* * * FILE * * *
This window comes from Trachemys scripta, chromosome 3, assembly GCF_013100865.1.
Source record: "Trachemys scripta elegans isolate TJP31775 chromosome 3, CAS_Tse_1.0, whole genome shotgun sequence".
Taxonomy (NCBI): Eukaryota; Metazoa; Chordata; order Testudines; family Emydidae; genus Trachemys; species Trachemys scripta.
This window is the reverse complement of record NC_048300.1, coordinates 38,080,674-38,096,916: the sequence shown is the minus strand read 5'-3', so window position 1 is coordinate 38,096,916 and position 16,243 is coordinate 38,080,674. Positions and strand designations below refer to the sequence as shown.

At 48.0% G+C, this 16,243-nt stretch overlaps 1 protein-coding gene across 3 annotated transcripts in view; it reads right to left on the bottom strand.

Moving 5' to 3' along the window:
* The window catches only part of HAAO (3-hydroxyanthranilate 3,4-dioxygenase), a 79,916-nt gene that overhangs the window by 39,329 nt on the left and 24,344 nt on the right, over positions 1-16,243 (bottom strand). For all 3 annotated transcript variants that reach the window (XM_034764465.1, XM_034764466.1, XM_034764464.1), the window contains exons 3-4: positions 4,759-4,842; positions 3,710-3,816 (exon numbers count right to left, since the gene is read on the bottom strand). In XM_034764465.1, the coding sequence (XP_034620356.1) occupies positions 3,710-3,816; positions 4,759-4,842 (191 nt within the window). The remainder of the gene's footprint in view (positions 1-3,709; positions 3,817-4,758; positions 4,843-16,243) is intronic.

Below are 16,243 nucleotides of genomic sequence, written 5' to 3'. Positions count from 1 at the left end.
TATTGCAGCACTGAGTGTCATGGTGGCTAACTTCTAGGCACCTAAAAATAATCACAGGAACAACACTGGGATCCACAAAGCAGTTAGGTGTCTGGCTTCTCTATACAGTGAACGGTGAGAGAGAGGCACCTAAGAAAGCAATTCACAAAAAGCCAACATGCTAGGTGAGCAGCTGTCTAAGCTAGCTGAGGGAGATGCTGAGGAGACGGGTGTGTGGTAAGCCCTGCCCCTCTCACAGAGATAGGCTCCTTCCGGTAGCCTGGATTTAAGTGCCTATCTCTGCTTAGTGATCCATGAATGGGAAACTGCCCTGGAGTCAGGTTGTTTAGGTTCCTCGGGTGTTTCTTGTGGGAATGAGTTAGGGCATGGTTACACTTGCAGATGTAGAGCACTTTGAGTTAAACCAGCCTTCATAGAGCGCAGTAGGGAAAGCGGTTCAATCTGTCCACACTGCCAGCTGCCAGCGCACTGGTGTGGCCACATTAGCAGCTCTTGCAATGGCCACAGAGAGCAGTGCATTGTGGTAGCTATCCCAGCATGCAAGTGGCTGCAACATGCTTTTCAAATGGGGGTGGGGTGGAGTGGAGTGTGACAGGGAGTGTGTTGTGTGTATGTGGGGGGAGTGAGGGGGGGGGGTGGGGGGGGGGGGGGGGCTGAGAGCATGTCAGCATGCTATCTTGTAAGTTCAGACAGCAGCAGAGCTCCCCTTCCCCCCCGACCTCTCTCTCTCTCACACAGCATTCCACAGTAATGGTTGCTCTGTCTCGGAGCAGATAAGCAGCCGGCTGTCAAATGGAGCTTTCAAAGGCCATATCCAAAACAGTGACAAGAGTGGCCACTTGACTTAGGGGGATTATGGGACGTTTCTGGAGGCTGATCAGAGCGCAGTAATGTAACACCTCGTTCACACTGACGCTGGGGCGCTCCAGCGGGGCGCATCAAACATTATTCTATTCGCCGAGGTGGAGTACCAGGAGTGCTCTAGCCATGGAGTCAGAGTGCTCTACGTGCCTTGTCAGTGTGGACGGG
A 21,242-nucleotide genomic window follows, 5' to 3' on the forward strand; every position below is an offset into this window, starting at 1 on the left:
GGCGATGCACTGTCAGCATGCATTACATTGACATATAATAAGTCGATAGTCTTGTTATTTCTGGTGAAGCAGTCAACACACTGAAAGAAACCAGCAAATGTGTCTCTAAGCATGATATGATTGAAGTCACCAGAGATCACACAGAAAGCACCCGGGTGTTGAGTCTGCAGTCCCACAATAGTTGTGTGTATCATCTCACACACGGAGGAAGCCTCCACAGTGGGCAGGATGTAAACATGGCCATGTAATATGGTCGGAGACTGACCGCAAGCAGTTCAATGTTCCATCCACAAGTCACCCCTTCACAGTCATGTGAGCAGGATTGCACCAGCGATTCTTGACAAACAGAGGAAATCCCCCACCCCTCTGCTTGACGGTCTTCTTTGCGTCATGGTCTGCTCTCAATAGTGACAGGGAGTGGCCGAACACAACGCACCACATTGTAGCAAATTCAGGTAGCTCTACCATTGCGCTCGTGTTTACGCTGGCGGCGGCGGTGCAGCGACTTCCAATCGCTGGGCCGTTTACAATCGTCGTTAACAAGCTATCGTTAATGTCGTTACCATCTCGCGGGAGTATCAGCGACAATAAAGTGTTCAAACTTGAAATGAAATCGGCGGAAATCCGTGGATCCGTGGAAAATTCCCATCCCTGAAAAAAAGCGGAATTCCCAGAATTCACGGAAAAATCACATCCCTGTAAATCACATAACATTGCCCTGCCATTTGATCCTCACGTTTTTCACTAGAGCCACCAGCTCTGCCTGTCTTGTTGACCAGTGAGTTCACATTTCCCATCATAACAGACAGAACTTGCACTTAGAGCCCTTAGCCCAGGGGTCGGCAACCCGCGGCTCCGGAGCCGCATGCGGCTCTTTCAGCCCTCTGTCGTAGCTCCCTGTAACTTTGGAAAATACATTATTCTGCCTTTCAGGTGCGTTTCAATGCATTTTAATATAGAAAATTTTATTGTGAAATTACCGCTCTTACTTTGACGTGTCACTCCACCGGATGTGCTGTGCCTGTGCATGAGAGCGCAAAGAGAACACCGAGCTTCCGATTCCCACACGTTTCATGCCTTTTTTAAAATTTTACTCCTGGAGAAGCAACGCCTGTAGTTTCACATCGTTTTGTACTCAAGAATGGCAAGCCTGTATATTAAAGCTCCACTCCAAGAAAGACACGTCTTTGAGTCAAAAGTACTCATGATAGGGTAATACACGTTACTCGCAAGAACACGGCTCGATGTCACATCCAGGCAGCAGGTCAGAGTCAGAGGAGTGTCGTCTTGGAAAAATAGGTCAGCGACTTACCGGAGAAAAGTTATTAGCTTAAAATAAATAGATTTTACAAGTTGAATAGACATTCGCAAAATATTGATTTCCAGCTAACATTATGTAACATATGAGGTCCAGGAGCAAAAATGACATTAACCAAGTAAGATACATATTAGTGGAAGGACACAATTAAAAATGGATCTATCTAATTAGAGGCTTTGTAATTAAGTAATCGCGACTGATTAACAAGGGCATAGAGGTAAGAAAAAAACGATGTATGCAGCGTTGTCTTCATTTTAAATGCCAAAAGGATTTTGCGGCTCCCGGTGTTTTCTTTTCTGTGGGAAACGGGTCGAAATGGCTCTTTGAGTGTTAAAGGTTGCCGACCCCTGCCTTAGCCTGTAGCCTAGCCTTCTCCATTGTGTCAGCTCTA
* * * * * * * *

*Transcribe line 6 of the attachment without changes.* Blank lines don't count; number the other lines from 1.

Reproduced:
Moving 5' to 3' along the window: